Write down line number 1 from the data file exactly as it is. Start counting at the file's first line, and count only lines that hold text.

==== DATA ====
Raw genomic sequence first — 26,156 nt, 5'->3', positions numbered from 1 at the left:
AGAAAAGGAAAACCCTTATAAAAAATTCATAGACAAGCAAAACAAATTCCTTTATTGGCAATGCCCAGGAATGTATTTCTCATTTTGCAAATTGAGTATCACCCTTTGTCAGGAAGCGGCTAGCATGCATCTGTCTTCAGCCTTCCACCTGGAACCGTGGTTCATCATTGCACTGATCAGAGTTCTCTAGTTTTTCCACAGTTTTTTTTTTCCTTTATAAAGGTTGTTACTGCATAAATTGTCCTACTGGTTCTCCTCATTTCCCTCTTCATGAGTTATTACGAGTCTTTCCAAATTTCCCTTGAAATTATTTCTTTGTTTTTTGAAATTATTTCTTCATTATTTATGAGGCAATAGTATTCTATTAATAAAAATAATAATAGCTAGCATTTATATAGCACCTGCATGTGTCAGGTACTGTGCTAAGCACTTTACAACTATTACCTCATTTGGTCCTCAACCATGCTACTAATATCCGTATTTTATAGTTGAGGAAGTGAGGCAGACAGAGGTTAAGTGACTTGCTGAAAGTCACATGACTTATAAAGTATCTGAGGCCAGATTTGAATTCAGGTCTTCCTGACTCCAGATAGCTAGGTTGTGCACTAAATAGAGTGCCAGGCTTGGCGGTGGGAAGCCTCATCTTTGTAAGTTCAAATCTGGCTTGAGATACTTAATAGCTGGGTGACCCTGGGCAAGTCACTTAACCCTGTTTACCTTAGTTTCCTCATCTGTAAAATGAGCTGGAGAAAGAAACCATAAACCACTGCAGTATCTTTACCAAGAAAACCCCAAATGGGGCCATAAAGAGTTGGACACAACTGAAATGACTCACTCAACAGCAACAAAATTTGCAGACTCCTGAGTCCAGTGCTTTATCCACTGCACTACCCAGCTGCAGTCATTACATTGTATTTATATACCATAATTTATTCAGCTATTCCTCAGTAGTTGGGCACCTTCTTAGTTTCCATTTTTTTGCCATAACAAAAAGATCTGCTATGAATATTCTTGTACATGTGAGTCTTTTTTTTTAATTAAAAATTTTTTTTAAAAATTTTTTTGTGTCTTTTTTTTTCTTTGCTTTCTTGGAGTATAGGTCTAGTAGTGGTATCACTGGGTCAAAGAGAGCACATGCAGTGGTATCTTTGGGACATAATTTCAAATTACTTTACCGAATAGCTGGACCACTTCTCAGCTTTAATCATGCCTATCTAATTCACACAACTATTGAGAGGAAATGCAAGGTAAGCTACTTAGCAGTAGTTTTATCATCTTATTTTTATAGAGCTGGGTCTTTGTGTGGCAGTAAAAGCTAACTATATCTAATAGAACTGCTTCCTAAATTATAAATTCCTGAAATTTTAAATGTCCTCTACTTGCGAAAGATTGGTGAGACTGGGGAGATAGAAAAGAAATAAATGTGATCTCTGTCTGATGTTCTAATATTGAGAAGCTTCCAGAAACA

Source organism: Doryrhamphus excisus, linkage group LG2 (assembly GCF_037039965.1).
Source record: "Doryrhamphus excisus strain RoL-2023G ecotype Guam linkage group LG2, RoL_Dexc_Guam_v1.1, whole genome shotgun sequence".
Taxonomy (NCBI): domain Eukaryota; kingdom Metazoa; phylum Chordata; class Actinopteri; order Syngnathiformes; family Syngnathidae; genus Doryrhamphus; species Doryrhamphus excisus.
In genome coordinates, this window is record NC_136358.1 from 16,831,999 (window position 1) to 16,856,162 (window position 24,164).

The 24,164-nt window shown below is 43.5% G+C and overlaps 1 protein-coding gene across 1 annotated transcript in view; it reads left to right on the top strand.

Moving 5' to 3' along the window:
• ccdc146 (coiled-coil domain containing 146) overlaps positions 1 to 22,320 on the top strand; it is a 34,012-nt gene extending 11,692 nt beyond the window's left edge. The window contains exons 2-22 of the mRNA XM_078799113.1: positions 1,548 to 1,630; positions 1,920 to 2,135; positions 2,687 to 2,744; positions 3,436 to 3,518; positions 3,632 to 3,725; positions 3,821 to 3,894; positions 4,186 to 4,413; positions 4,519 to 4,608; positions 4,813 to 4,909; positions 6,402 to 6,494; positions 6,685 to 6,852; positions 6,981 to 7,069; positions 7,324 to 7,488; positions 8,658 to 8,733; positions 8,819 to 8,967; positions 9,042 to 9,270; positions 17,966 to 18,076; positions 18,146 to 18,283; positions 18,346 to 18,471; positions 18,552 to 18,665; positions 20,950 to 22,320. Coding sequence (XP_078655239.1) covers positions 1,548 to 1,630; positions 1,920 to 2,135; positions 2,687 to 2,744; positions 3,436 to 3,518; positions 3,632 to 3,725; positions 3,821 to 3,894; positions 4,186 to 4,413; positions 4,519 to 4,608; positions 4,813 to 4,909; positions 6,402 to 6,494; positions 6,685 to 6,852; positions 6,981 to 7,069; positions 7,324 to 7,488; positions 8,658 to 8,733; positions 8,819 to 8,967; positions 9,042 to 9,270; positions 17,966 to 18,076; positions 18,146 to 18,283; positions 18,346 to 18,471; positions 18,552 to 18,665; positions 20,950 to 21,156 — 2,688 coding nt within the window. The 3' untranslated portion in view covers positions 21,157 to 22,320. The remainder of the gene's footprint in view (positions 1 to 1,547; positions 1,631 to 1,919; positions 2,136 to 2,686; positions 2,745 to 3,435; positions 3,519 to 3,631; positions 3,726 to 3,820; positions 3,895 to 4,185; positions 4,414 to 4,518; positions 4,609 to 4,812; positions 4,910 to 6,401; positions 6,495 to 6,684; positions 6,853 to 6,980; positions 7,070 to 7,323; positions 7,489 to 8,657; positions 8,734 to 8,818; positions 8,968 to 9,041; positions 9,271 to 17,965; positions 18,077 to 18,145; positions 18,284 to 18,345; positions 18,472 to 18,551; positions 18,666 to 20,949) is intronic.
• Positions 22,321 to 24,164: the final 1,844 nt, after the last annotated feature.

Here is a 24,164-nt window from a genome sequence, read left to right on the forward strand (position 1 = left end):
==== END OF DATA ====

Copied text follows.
Raw genomic sequence first — 26,156 nt, 5'->3', positions numbered from 1 at the left: